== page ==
Please find a summary of this week’s economic calendar below:

03.12.12
Eurogroup Meeting
01:45 Chinese HSBC Manufacturing PMI
08:53 German Markit Manufacturing PMI
09:28 UK Markit Manufacturing PMI
13:58 US Markit Manufacturing PMI
15:00 US Construction Spending
15:00 US ISM Manufacturing PMI

04.12.12
European Finance Ministers Meeting
03:30 Australian RBA Interest Rate Decision
09:30 UK PMI Construction
10:00 EU Producer Price Index
14:00 Bank of Canada Interest Rate Dec ision

05.12.12
08:53 German Markit Services PMI
08:58 EU Markit Services PMI
09:28UK Markit Services PMI
10:00 EU Retail Sales
13:15 US ADP Employment Change
15:00 US Factory Orders
15:00 US ISM Non-Manufacturing PMI

06.11.12
09:30 UK Total Trade Balance
10:00 EU GDP
11:00 German Factory Orders
12:00 UK BOE Interest Rate Decision
12:45 EU ECB Interest Rate Decision

07.12.12
00:01 RICS Housing Price Balance
09:30 UK Industrial Production
09:30 UK Manufacturing Production
11:00 German Industrial Production
13:30 US Average Hourly Earnings
13:30 US Nonfarm Payrolls
13:30 US Unemployment Rate

Mark Webster

Deal or No Deal?

Deal. A deal has definitely been done, but was it a good one? Let alone good, was there even any point to it? These are the questions that market experts are starting to ask as doubts grow as to whether this deal will actually do anything to solve Greece’s long term national debt problem.

European finance ministers last night, as expected, agreed to release the next tranche of financial aid to Greece. The meagre sum of €43.7 billion Euros worth of loans starts to be paid to the debt ridden country from December. It is believed that this will help plug the gap in the country’s finances until the end of 2014, however for any true progress to be made many market analysts are calling for at least some of Greece’s outstanding debt to be written down. It is becoming ever more apparent that simply applying increasingly stringent austerity is not having the desired effect, in fact it could even be exacerbating the problem.

Closer to home, yesterday George Osborne announced who is set to succeed Sir Mervyn King as Governor of the Bank of England next year. The decision to name Mark Carney, currently the governor of the Canadian central bank, seems to have taken most people by surprise. However, whilst some of the decisions that Mr Osborne has made whilst Chancellor of the Exchequer have come under scrutiny, this one seems to have been well received and was even deserving of approval from his opposite number, shadow Chancellor Ed Balls. Mr Carney has been widely commended during his time at the Canadian central bank, where he has successfully navigated Canada through some of the toughest global economic conditions in living memory, with Canada fairing much better than many other countries during this time.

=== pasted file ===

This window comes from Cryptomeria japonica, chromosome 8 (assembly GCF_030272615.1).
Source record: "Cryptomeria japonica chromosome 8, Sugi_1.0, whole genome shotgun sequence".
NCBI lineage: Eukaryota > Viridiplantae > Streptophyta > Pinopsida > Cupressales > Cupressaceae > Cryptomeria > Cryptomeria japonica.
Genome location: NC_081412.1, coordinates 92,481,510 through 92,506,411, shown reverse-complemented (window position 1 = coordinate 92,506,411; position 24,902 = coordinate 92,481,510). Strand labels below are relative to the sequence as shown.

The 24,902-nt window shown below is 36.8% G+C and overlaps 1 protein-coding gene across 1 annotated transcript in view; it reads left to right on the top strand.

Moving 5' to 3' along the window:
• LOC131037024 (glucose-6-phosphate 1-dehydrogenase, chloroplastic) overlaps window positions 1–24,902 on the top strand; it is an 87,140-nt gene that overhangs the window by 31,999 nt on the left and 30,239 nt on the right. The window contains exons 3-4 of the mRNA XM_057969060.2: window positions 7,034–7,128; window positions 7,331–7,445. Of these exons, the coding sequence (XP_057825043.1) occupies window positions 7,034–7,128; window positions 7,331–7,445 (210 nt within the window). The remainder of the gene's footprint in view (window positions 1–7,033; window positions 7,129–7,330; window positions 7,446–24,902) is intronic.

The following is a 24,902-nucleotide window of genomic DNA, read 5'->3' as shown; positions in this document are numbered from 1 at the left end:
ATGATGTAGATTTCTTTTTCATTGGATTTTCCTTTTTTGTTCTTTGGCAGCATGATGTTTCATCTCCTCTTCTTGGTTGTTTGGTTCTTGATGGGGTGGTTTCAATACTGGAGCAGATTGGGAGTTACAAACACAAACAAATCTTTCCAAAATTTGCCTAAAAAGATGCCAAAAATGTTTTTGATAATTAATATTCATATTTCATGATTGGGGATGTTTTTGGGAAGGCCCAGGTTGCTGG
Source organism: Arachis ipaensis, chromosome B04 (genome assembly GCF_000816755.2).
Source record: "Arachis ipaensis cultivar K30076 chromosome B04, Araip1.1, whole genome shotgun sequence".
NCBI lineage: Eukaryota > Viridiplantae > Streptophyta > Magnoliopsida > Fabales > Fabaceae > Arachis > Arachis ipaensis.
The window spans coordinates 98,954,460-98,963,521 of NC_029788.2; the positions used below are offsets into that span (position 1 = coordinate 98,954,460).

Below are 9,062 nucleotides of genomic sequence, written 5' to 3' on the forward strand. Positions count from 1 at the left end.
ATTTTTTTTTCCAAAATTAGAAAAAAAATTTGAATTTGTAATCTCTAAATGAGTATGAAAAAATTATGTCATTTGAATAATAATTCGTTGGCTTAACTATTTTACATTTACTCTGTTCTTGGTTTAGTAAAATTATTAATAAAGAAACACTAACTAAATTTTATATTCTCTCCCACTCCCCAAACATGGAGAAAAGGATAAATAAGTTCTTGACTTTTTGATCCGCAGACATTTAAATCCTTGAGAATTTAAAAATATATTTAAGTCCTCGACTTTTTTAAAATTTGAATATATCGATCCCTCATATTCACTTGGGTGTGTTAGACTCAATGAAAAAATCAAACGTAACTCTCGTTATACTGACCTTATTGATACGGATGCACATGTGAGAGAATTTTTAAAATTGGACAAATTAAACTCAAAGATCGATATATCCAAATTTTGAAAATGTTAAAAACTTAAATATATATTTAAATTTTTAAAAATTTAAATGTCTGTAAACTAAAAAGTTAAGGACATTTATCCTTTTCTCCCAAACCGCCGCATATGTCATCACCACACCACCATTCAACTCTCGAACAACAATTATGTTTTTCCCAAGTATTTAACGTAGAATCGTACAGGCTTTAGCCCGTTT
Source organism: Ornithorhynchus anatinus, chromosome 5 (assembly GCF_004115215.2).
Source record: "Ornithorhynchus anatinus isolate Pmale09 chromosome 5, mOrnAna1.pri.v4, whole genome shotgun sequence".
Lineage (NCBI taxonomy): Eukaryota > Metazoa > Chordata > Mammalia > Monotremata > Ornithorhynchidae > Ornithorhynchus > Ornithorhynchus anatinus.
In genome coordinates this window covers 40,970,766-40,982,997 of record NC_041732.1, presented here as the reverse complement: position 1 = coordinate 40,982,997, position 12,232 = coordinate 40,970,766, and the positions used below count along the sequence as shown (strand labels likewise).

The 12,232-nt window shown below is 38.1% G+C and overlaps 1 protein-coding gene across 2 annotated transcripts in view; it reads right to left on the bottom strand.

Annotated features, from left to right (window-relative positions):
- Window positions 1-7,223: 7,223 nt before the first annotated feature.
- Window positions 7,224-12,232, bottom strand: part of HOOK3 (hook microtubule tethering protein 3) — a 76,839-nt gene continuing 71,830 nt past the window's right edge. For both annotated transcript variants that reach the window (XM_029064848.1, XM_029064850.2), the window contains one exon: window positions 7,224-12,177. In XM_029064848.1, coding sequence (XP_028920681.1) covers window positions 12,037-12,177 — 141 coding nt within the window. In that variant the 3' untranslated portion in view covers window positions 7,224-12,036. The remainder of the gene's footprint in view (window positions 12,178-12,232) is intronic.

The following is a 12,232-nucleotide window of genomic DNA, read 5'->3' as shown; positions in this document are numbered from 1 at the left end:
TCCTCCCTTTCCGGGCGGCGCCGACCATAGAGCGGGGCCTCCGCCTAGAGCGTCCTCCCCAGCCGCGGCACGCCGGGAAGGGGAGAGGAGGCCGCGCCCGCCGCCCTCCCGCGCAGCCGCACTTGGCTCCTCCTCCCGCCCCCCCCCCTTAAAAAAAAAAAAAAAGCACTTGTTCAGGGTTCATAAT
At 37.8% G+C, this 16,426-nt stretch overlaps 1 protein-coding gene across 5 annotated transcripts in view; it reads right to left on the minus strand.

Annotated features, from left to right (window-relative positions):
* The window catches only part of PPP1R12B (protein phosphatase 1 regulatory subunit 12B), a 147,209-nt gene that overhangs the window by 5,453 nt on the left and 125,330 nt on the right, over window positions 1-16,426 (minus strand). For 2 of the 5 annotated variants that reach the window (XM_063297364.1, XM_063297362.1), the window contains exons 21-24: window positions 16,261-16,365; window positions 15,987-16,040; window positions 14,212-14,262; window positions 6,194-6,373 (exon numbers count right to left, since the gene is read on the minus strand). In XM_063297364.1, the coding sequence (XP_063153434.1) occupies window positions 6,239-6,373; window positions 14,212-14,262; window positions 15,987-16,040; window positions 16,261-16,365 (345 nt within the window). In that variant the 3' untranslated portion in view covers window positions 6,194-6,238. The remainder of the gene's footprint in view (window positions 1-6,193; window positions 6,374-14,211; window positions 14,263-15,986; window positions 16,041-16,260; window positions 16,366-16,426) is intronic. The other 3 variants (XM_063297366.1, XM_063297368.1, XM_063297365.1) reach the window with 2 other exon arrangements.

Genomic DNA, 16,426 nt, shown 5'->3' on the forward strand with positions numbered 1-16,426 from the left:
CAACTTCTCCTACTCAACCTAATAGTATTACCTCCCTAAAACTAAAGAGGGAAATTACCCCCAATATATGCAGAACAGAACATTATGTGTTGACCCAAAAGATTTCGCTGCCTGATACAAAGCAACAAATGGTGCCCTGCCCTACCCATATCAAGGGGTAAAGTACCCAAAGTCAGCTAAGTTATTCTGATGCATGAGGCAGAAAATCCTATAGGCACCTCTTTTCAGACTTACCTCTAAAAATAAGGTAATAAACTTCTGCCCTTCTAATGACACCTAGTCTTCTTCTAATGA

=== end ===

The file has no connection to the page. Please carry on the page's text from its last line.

This morning Sterling improved to a morning high of 1.2384 against the Euro, whilst the Dollar has also risen against the Euro, with EUR/USD hitting 1.2935. The weakening Euro comes on the back of the agreement made last night between European finance meetings, as markets, whilst relieved a deal was made, are concerned that it will do little to stabilise Greece’s finances in the long term. We could see further movements this afternoon as figures for US Durable Goods Orders are released. Positive results could see the Dollar appreciate further and potentially compound the weakening Euro.

Mark Webster

Once, Twice, Three times… an Agreement

It is no surprise what the focus of the markets will be today. With little economic data due out and nothing of any importance in comparison, attention will remain concentrated on the European finance ministers meeting. Greece is going to go bankrupt. Greece is going to go bankrupt. There are only so many times that you can say this before it actually happens and we are getting ever closer to the point when it will be said for the last time, and Greece actually does run out of money. With this in mind, it is almost certain that some sort of an agreement will be reached today and the next tranche of financial aid released to Greece. Following this, we could actually see a marked improvement in European stocks and a strengthening of the Euro, as such an agreement would remove a substantial amount of uncertainty from the markets, at least for the time being.

Should the current Eurozone crisis be averted today, attention is likely to shift to the next global financial obstacle causing discomfort for the markets – the US fiscal cliff. The problem facing President Obama is a ticking time bomb in the form of $607 billion worth of tax increases and spending cuts due to come into effect in January. Unless some sort of an agreement can be reached in Congress, the recession inducing cliff will be hit imminently and the ability of government officials in Washington to compromise will be key to reducing the uncertainty within the markets.

Please find a summary of this week’s economic calendar below:

26.11.12
08:15 CHF Employment Level
11:30 EU Finance Ministers Meeting
12:00 German Consumer Confidence Survey

27.11.12
07:00 UK Nationwide Housing Prices
09:30 UK GDP
09:30 UK Total Business Investment
13:30 US Durable Goods Orders
13:30 US Fed’s Bernanke Speech
15:00 US Consumer Confidence
15:00 US Housing Price Index

28.11.12
13:00 German Consumer Price Index
13:00 German Harmonised Index of Consumer Prices
15:00 US New Home Sales

29.11.12
06:45 CHF GDP
08:55 German Unemployment Change
10:00 EU Business Climate
10:30 BoE’s Governor King Speech
13:30 US GDP